Sri Sugiarto (Ria) has been at UWA less than a year but she’s already making her mark. The first year PhD student had her work on improving the use of malaria drugs acknowledged earlier this year when she was awarded the Hadi Soesatro Prize.
The award supports Indonesian academics who are completing their doctorates in Australia with the aim to develop young leaders and promote educational links between the two countries.
“I completed my medical degree in Indonesia and became really interested in infectious disease and public health.
“I’ve spent the last few years working in rural Indonesia promoting health, especially in infants and young children,” Ria says.
Joining UWA in June last year, Ria has settled into the Perth way of life and is based at Fremantle Hospital.
“My research investigates the use of antimalarial combination therapy among special groups, such as people with hemoglobin abnormalities and young children.
“Currently we don't understand how the drug affects these groups; is it different from how an otherwise healthy adult would be affected? We have to collect data to build this picture,” Ria says.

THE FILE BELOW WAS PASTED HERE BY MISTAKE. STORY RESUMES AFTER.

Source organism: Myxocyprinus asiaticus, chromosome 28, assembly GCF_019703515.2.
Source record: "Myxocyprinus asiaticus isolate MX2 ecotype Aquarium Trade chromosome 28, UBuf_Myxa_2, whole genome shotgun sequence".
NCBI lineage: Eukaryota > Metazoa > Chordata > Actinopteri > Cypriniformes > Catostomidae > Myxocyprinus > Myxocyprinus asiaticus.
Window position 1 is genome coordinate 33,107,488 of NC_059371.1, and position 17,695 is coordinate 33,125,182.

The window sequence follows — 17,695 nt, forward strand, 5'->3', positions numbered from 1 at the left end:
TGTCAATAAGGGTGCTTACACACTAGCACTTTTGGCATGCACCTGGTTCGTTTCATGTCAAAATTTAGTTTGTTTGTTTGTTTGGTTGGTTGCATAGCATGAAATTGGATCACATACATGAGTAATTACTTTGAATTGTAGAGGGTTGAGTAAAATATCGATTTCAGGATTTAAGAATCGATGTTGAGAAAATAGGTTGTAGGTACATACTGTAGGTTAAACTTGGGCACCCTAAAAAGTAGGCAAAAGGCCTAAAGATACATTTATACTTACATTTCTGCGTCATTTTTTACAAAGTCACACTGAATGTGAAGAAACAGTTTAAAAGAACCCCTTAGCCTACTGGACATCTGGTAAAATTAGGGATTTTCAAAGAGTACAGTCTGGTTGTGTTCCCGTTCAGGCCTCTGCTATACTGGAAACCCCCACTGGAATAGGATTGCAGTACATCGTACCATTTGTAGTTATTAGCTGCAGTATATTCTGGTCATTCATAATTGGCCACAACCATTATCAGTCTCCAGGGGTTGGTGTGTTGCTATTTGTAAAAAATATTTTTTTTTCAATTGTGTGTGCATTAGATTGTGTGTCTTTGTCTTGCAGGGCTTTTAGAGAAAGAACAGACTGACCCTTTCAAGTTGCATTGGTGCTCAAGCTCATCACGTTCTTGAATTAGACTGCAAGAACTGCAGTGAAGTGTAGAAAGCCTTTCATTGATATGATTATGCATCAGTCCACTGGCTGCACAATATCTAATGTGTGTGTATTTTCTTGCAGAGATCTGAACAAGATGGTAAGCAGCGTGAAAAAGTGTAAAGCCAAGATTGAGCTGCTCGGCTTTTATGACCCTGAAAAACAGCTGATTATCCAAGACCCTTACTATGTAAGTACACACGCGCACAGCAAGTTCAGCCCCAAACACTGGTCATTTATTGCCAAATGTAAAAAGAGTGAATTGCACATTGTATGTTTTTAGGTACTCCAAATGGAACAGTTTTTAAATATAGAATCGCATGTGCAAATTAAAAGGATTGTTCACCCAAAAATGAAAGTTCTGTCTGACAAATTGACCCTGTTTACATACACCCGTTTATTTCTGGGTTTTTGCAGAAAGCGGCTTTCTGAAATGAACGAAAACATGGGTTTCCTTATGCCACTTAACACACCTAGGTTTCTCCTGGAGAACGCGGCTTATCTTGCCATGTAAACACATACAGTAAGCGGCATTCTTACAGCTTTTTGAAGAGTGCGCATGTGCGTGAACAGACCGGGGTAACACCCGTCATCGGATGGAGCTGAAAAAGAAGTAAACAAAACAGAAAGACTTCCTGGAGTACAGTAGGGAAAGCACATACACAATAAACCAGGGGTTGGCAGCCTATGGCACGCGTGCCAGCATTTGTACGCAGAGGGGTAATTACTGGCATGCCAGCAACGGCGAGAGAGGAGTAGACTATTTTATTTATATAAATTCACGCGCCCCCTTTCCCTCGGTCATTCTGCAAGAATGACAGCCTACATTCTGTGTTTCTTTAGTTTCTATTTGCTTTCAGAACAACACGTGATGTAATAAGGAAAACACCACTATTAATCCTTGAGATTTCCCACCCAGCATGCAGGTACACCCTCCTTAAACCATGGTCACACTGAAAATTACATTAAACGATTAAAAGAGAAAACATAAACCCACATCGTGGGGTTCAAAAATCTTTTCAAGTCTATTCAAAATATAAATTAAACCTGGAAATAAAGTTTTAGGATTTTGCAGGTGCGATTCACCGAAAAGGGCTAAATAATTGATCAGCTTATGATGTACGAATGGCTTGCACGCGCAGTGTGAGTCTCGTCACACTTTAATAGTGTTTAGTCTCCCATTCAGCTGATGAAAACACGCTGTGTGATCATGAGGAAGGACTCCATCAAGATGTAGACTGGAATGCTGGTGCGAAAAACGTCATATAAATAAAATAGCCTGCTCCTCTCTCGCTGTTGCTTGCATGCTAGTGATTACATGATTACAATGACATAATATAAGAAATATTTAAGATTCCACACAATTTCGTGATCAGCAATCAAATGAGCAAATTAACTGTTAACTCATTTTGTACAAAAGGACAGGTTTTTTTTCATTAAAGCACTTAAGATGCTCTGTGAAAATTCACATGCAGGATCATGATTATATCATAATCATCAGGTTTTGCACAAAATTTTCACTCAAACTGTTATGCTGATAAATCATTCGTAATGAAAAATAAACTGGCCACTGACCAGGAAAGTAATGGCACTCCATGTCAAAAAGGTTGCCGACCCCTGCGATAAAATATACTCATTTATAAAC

This research has brought about a fresh challenge for Ria. While she has significant Indonesian experience regarding malaria, she has none from Africa where malaria is also a big issue.
“I’ve always wanted to work in Africa and since beginning my PhD I’ve already been to Tanzania and will go again next month.
“It’s a great opportunity for me made possible by the Hadi Soesatro Prize. I’m really grateful for the help I received from the International Student Support Office in regards to my application and bringing my attention to the prize in the first place,” Ria says.
Her work will facilitate greater Indonesian research collaboration and on a larger scale, may contribute to global malaria eradication efforts.
“Malaria is entirely preventable and treatable but some endemic regions in Asia and Africa are unable to control the disease due to the poor living conditions, insufficient health system and lack of preventive measures.
“I want to make a positive contribution to eliminating the disease and I hope this research will help me do that,” she says.